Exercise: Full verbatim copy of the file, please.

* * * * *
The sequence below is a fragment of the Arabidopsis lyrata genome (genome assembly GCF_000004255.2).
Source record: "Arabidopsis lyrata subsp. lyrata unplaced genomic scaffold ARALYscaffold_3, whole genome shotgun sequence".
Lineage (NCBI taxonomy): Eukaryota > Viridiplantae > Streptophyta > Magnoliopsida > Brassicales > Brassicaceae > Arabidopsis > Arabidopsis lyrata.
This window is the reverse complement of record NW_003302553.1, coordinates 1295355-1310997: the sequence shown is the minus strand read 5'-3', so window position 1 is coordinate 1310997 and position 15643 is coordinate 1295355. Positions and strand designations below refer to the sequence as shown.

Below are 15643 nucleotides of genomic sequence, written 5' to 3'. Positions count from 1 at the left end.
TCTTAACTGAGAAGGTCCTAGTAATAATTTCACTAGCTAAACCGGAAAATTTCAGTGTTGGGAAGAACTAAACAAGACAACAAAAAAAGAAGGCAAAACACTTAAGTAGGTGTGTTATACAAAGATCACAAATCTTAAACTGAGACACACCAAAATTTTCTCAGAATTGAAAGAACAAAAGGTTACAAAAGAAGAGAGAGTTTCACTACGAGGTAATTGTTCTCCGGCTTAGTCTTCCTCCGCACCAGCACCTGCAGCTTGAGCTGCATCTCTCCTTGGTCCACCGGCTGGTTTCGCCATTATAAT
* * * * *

The sequence below is a fragment of the Arabidopsis lyrata genome (genome assembly GCF_000004255.2).
Source record: "Arabidopsis lyrata subsp. lyrata unplaced genomic scaffold ARALYscaffold_3, whole genome shotgun sequence".
Lineage (NCBI taxonomy): Eukaryota > Viridiplantae > Streptophyta > Magnoliopsida > Brassicales > Brassicaceae > Arabidopsis > Arabidopsis lyrata.
This window is the reverse complement of record NW_003302553.1, coordinates 1295355-1310997: the sequence shown is the minus strand read 5'-3', so window position 1 is coordinate 1310997 and position 15643 is coordinate 1295355. Positions and strand designations below refer to the sequence as shown.

Below are 15643 nucleotides of genomic sequence, written 5' to 3'. Positions count from 1 at the left end.
TCTTAACTGAGAAGGTCCTAGTAATAATTTCACTAGCTAAACCGGAAAATTTCAGTGTTGGGAAGAACTAAACAAGACAACAAAAAAAGAAGGCAAAACACTTAAGTAGGTGTGTTATACAAAGATCACAAATCTTAAACTGAGACACACCAAAATTTTCTCAGAATTGAAAGAACAAAAGGTTACAAAAGAAGAGAGAGTTTCACTACGAGGTAATTGTTCTCCGGCTTAGTCTTCCTCCGCACCAGCACCTGCAGCTTGAGCTGCATCTCTCCTTGGTCCACCGGCTGGTTTCGCCATTATAAT